There’s an English joke that goes, “Dogs are loyal to their owners, and owners are loyal to their cats.” The issue of loyalty between cats and dogs has been debated for centuries, with some believing dogs to be more loyal and cats ungrateful. Yet, some experts assert that cats are loyal, albeit differently from dogs. They are freedom-loving animals that care about you but do not obey you.
But, according to a recent study, that claim may not be true. Research from Oregon State University investigated the parent-child bond, as previously measured by a study designed in the 1970s, but this time using cats and their owners. The results showed that 64.3% of cats displayed “secure attachment” when tested.
For the tests, 108 cats were examined, with 70 kittens being left in an unfamiliar room with their owners for two minutes, followed by two minutes in which the owners were removed from the room. During this two-minute period, 64.3% of the cats displayed signs of “secure attachment.” When the owners returned to the room, the cats began relaxing and showing an interest in their surroundings. However, the rest remained stressed, some became more reserved, and some avoided their owners entirely.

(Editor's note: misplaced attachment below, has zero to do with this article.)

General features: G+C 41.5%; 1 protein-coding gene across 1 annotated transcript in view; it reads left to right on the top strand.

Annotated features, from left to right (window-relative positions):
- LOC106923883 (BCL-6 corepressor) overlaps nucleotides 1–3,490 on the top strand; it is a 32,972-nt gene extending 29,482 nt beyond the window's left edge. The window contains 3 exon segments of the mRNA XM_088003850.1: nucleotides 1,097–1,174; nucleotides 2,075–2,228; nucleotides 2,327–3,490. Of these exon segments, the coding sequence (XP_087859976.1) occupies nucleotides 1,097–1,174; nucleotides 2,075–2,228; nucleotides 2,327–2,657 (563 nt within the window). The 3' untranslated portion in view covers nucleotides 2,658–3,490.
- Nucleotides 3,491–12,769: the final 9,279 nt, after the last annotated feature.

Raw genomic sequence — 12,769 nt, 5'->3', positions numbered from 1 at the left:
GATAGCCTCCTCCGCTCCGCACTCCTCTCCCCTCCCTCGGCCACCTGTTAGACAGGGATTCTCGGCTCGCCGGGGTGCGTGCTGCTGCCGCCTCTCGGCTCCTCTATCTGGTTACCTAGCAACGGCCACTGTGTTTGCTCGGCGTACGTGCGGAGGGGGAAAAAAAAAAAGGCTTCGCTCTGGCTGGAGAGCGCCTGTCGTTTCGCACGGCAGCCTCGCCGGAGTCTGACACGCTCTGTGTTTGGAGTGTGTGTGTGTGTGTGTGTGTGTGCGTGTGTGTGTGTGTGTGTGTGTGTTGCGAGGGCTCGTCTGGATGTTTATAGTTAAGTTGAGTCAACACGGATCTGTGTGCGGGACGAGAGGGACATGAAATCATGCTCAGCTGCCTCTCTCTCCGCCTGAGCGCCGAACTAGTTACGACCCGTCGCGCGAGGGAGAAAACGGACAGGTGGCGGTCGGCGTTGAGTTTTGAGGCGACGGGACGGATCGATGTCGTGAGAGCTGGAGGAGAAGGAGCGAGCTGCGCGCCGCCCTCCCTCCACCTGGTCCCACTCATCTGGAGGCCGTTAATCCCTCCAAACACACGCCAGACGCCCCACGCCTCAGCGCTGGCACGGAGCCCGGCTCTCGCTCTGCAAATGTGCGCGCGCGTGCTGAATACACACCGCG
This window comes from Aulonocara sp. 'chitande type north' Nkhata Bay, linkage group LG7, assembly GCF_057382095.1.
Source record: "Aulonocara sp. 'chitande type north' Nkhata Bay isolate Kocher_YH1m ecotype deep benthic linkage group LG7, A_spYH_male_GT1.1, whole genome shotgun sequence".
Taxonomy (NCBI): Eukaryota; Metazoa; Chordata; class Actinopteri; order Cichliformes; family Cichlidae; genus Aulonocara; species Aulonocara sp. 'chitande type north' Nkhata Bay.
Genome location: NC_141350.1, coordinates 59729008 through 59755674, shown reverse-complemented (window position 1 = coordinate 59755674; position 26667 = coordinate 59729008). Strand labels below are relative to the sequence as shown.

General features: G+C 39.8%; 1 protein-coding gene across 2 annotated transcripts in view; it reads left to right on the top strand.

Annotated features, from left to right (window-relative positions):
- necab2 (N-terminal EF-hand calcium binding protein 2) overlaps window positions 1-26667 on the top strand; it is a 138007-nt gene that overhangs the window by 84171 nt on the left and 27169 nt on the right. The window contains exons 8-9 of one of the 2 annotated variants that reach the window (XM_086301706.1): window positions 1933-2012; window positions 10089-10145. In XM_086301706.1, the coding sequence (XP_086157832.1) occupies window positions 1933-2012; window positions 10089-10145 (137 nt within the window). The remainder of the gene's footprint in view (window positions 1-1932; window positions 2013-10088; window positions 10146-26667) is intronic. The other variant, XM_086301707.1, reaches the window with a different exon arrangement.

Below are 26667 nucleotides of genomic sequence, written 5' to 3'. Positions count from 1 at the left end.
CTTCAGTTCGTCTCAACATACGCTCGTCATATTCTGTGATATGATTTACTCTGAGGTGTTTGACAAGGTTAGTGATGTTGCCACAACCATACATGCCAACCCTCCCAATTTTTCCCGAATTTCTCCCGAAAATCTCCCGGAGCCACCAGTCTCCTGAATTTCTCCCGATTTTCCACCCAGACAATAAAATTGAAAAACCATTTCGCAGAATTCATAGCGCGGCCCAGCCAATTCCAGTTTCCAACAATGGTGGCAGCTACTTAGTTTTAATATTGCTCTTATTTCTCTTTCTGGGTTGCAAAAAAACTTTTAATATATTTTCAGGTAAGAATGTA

Previous similar studies have shown that 65% of children and 58% of dogs demonstrate “secure attachment.”
“Cats expect a sense of security from their owners when they are stressed. Cat owners should definitely consider this. The behavior of cat owners when they are stressed has a direct impact on their cat’s behavior,” said head researcher Dr. Kristyn Vitale.
The study shows that stereotypes should be questioned and may not be true. It becomes more important where we place cats and dogs in our lives and how we approach them instead of sticking labels like “loyal” or “ungrateful.”